The financial crisis and what’s in store for Southeast Asia

Author: Hal Hill

Southeast Asia was at the epicenter of the last major Asian economic crisis in 1997-98, which originated in Thailand and spread quickly to its neighbours.

South East Asia is likely to feel the shock, with ASEAN at the centre of the storm

In Indonesia it resulted in the collapse of the seemingly impregnable Soeharto regime, followed by a rapid and largely successful transition to democracy. Indirectly, the crisis resulted in the rise to power of Thaksin, and with it an entirely new era in Thai politics. Malaysia too was shaken by these events following the infamous Anwar Ibrahim affair.

The crisis also led to apparently permanently lower growth trajectories in three of the region’s larger economies, Indonesia, Malaysia and Thailand. A decade earlier, a similar set of events – a crisis overturning a deeply entrenched authoritarian regime – occurred in the Philippines.

What’s in store this time round? Will the global financial crisis permanently alter the region’s political economy and development dynamics? Does it signal the end of the so-called ‘East Asian model’, or at least a substantial modification of it? And what about the Association of Southeast Asian Nations, ASEAN?

We are only just beginning to piece together an accurate story of the impact of the crisis thus far, owing to the absence of reliable, quick-release data for many countries, and to uncertainty as to whether more financial time bombs will emerge in the US and Europe.

In the short term, even though the crisis will inflict some economic distress and social hardship, its effects on the region are likely to be contained. It is not easy to envisage major ‘transformative’ effects, and the domestic political dynamics that are in train in several countries are likely to dominate local landscapes.

What of the challenges for the region in the medium term and beyond? At least four effects are likely.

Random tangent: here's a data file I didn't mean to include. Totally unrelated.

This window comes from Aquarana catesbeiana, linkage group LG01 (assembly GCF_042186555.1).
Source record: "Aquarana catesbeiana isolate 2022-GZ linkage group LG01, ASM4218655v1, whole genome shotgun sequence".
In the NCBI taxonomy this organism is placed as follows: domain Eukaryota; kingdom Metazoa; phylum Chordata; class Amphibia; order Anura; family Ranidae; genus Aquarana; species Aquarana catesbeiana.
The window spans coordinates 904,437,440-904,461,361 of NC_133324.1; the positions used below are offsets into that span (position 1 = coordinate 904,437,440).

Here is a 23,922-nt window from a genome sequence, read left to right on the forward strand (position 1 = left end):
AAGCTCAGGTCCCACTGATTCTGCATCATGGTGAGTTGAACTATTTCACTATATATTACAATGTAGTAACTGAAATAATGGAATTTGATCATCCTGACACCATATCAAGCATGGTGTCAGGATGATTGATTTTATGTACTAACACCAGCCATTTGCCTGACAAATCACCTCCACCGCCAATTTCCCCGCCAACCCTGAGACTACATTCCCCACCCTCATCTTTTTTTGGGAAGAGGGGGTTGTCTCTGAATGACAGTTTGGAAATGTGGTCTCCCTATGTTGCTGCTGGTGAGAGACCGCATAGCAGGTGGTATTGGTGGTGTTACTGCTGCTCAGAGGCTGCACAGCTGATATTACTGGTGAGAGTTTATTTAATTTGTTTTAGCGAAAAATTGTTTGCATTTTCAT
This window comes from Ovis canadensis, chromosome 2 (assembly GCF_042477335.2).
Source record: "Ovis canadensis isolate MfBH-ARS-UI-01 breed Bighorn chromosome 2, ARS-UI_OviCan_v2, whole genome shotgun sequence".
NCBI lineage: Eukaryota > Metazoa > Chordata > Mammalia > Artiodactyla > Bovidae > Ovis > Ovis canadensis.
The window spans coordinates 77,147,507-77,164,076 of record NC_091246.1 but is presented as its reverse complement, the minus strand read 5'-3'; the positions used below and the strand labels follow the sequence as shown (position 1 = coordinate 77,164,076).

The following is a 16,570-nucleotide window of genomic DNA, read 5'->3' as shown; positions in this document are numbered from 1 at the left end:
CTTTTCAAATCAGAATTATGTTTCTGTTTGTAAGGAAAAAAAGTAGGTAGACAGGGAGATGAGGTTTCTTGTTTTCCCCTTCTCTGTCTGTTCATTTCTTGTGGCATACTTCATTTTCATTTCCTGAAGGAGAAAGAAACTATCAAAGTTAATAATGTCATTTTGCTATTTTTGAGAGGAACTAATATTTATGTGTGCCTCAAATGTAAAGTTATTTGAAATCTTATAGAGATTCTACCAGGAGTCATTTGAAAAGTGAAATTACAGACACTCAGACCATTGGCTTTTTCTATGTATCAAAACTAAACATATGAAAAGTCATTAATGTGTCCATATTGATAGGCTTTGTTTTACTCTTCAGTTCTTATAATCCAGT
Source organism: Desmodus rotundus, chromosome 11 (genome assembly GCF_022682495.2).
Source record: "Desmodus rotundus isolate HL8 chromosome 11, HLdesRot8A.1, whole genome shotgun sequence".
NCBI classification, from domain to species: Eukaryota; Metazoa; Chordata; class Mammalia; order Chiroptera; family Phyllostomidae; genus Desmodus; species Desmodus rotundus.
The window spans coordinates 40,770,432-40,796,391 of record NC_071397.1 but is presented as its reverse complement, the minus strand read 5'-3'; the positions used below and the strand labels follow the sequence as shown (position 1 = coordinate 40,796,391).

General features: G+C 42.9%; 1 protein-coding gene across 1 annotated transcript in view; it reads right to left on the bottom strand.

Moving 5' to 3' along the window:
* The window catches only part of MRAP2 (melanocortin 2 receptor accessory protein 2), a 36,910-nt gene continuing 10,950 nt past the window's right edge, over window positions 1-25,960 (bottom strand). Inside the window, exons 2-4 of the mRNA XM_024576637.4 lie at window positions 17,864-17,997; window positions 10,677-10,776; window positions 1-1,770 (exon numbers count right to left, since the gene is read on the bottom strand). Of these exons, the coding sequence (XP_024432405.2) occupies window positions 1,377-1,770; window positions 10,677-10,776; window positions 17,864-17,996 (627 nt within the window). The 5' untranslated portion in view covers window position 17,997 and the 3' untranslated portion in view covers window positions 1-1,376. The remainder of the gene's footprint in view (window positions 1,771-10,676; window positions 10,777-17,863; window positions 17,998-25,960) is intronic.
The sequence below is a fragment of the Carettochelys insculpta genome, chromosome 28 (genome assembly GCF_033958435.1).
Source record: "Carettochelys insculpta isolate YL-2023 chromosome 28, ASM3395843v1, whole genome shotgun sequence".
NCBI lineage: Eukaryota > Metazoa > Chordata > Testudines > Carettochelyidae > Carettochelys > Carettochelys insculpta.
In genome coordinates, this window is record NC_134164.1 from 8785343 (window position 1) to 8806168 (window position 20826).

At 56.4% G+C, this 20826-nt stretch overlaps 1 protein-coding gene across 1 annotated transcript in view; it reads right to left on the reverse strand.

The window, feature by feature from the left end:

First, more will be expected of governments in hard times. There will need to be better governance, a greater focus on targeted social support programs, and a perception that development delivers broad-based progress.

Second, will the crisis lead to a major shift in Southeast Asia’s development strategies? There have been frequent assertions that the crisis marks the ‘end of the East Asian model’, that these economies need to be ‘rebalanced’, or that the export-oriented model will have to be jettisoned. The criticisms of the so-called ‘Washington consensus’ – whatever that now means – are mounting, and attitudes towards globalization are turning sharply negative.

Nevertheless, trade and investment policies need to stay open, while thinking about new forms of financial regulation and prudential supervision at home alongside a new international regulatory order. Importantly, Southeast Asian countries have by and large not resorted to protectionism or beggar-thy-neighbour currency depreciations.

Third, where does ASEAN fit into this? A global crisis requires a coordinated global response. None of the Southeast Asian economies is in the big league, although collectively ASEAN is an influential regional association, and Indonesia is a member of the G20, which appears to be evolving as the key global decision-making group.

During the current crisis, ASEAN’s voice has by and large been notable for its silence.

And perhaps more importantly, the region’s leaders have not yet articulated a vision of the way forward. It remains to be seen whether ASEAN as a regional institution will be permanently damaged by this inaction. A charitable view is that it was never set up for these complex crisis-resolution tasks. A more negative assessment is that ASEAN will fade into insignificance, at least in so far as economic cooperation is concerned.

If, as seems likely, China is able to maintain moderately strong economic growth through the crisis, and to desist from major competitive exchange rate depreciations (as it did in 1997-98, earning the region’s gratitude), the effect will be to change the regional, and possibly global, strategic architecture irrevocably. Unlike in 1997-98, when there were still lingering reservations in the region towards China, both politically and as a commercial rival, it is now seen as the principal hope for recovery, and the major economic locomotive.

The prolonged Japanese recession from the early 1990s had a major effect on Southeast Asian thinking about the ‘Japanese model’, particularly the desirability of its industrial promotion and planning policies. The current crisis is leading to a similar re-evaluation of the ‘US model’, especially as it related to lightly regulated financial markets. In both cases, the rethink has broader commercial, diplomatic and geo-strategic implications. In the process, China’s ‘soft power’ will be greatly enhanced. Unless of course it misplays its hand, through for example, over-bearing strategic interventions abroad or a failure to keep up with the revolution of rising expectations at home.

This article first appeared as ‘Political realignment in Southeast Asia?’ in the Far Eastern Economic Review, April 2009, and may be found in its original form here.

SHARE: